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Freire’s respective works are embedded in a Marxian conception of ideology based on the assumption that “The ruling ideas are nothing more than the ideal expression of the dominant material relationships, the dominant material relationships grasped as ideas; hence of the relationships which make one class the ruling one, therefore the ideas of its dominance” (Marx & Engels, 1970a, p. 64). Not only does the ruling class produce the ruling ideas, in view of its control over the means of intellectual production (Marx & Engels, 1970a), but the dominated classes produce ideas that do not necessarily serve their interests; these classes, that “lack the means of mental production and are immersed in production relations which they do not control,” tend to “reproduce ideas” that express the dominant material relationships (Larrain, 1983, p. 24).
Freire sees popular consciousness as being permeated by ideology. And this is crucial to dismantling or unveiling ‘common sense’ (used in Gramsci’s sense of the term) thinking deriving from Neoliberalism. In his earlier work, Freire posited the existence of different levels of consciousness ranging from naïve to critical consciousness, indicating a hierarchy that exposed him to the accusation of being elitist and of being patronizing towards ordinary people (Kane, 2001, p. 50). In his early work, Freire reveals the power of ideology being reflected in the fatalism (see Rossatto, 2005 on this) apparent in the statements of peasants living in shanty towns who provide ‘magical explanations,’ attributing their poor plight to the ‘will of God’ (Freire, 1970a, p. 163). Nowadays, this fatalism expresses itself in the cynicism regarding alternatives to anything within the market ideology: this is often referred to as the loss of utopia.
Freire provides a very insightful analysis of the way human beings participate in their own oppression by internalising the image of their oppressor. As with the complexity of hegemonic arrangements, underlined by Gramsci and elaborated on by a host of others writing from a neo-Gramscian perspective, people suffer a contradictory consciousness, being oppressors, within one social hegemonic arrangement, and oppressed within another. This puts paid to the now hackneyed criticism that Freire’s notion of oppressor and oppressed is so generic that it fails to take into account that one can be an oppressor in one context and oppressed in another. The notion of the oppressor and contradictory consciousness suggests otherwise. This consideration runs throughout Freire’s oeuvre ranging from his early discussion on the notion of the ‘oppressor consciousness’ to his later writings on multiple and layered identities (Freire, 1997) where he insists that one’s quest for life and for living critically is tantamount to being an ongoing quest for the attainment of greater coherence. Gaining coherence, for Freire, ne-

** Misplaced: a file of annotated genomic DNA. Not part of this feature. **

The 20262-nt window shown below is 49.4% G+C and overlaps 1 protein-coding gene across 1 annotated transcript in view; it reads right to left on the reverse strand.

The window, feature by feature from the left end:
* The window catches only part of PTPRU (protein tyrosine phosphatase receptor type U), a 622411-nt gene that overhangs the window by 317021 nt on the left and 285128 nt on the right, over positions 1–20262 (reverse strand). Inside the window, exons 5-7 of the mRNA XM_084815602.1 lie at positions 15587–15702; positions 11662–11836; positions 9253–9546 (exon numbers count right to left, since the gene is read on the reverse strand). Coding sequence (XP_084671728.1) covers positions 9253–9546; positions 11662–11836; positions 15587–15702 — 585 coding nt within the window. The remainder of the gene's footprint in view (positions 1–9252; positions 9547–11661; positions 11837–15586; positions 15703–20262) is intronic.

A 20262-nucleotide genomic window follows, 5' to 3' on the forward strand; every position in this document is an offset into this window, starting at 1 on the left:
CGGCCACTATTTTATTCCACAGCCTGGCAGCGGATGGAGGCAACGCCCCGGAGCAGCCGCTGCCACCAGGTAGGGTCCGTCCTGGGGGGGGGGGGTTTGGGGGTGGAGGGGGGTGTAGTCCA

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cessitates one’s gaining greater awareness of one’s ‘unfinishedness’ (Freire, 1998a, p. 51, p. 66) as well as one’s ability to see through the ideology that provides a mystification of the existing economic and social conditions. This includes the ideology of Neoliberalism.

Emancipatory Resources of Hope
Freire accords an important role to agency in the context of emancipatory activity for social transformation. He explicitly repudiates evolutionary economic determinist theories of social change, and regards them as being conducive to a “liberating fatalism” (Freire, 1985, p. 179), a position to which he adhered until the very end, stating, at an honoris causa speech delivered at Claremont Graduate University in 1989, that “When I think of history I think about possibility – that history is the time and space of possibility. Because of that, I reject a fatalistic or pessimistic understanding of history with a belief that what happens is what should happen” (Freire, in Darder, 2002, X). His notion of history as possibility challenges the so-called ‘end of history’ thesis.

Freire was concerned with more than just the cognitive aspects of learning (Darder, 2002, p. 98). He regards educators and learners as “integral human beings” (Darder, 2002, p. 94) in an educational process that has love at its core (Darder, 2002, p. 91). Just before he died he was reported to have said: I could never think of education without love and that is why I think I am an educator, first of all because I feel love.
The humanizing relationship between teacher and taught (teacher-student and student-teacher, in Freire’s terms) is a relationship characterized by love. It is love that drives the progressive Freire-inspired educator forward in teaching and working for the dismantling of dehumanizing structures. And the entire process advocated by Freire is predicated on the trust he had in human beings and on his desire to help create “a world in which it will be easier to love” (Freire, 1970a, p. 24; see Allman et al., 1998, p. 9). This concept has strong Christian overtones as well as revolutionary ones. In the latter case, the influence could well derive from Ernesto Che Guevara who, according to Freire, “did not hesitate to recognize the capacity of love as an indispensable condition for authentic revolutionaries” (Freire, 1970b, p. 45).